Male Molossus can contract this inherited metabolic disease primarily. It can be life threatening and very serious as it affects the kidney and the bladder.

Wobblers Syndrome

This is essentially Cervical Vertebral Instability (CVI) and is caused by the pressure of the nerves in the neck and cervical spinal cord. This compression can cause deformity, pain and abnormal stance/gait. IT has been attributed to the nutrition needs and rapid growth of the Mastiff breeds.

Like all giant Mastiff breeds the Molossus can have skin issues from the wrinkles, dysplasia in the joints which we will address below.

The Entlebucher is prone to:

Hip Dysplasia

Common to large dogs. Can cause lameness and arthritis.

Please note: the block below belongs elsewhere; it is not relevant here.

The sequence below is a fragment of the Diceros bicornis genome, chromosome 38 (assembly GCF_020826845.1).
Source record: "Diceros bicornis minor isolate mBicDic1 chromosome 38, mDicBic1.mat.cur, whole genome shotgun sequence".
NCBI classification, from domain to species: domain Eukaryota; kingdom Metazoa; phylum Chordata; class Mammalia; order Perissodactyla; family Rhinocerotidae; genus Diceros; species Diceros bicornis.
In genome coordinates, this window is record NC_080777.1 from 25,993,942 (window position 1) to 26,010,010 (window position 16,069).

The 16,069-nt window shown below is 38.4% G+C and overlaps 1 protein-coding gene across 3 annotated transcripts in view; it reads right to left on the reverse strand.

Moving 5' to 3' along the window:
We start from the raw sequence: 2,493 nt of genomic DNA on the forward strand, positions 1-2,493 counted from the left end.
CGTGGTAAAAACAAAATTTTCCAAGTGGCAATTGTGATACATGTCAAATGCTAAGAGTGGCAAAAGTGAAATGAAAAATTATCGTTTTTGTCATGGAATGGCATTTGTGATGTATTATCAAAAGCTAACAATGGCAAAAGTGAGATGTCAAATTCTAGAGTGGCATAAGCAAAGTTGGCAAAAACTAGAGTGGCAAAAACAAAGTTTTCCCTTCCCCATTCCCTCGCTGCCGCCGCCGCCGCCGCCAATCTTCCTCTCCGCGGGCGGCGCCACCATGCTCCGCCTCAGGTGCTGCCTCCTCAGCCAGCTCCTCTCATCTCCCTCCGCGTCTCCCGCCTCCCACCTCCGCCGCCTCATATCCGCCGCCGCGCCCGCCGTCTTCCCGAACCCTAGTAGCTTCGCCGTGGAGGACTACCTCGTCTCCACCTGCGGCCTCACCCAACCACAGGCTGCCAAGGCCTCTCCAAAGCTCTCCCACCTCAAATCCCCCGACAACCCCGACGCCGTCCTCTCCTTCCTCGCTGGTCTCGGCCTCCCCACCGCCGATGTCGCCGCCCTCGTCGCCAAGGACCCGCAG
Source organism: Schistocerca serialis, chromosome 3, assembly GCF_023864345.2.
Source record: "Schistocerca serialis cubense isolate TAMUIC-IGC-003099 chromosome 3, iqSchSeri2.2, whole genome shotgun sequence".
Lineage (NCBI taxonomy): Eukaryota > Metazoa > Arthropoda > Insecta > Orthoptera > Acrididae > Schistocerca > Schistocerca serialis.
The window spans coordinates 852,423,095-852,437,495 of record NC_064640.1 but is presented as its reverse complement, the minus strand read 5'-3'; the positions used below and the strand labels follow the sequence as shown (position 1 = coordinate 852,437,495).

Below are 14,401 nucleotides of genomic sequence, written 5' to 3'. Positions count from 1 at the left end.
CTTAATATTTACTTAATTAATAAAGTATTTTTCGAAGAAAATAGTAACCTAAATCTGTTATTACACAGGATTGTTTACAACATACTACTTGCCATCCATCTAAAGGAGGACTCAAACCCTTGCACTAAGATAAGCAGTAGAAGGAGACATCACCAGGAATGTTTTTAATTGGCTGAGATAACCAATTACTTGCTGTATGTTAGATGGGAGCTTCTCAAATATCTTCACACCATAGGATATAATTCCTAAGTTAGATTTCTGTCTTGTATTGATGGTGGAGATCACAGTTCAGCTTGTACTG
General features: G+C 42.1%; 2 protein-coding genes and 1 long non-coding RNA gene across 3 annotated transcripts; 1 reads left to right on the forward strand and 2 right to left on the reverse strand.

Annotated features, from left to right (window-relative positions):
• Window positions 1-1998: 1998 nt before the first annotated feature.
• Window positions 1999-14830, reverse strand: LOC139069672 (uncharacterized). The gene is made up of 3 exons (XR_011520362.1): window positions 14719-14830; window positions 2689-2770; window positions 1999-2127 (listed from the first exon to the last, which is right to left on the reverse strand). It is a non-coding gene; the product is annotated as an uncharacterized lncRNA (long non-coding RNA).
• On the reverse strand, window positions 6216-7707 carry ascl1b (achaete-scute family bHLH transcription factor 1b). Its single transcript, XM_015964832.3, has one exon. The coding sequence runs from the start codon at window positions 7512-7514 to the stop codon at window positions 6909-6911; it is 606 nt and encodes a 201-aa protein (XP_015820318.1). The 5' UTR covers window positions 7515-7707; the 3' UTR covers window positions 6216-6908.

Hemolytic Anemia

The immune system destroys its own blood cells.

PRA – Progressive Retinal Atrophy

This is inherited and causes degeneration of the retina. There is new medication for this.

Caring The Pet

Feeding

Remembering that this is a very, very large dog you need to be careful about nutrition and how fast your puppy will grow. American Molossus puppies need four meals a day until 12 weeks old. Then until they are 6 months old feed then 3 times a day. Finally, from 6-month-old puppy to adult – feed them twice in 24 hours.

At one year either feed them once or two small meals.

Many people feed their Molossus eggs, vegetables, fruit, and cottage cheese as ten 5 of the total for the day but avoid other table foods. The Molossus can become very picky about what he eats if you feed him too many table scraps.

Health issues

In addition to the health problems listed above, the American Molossus is also susceptible to: Ditichiasis – Eyelashes that are in the margin of the eyelids and can cause eye irritation. May require surgery to correct.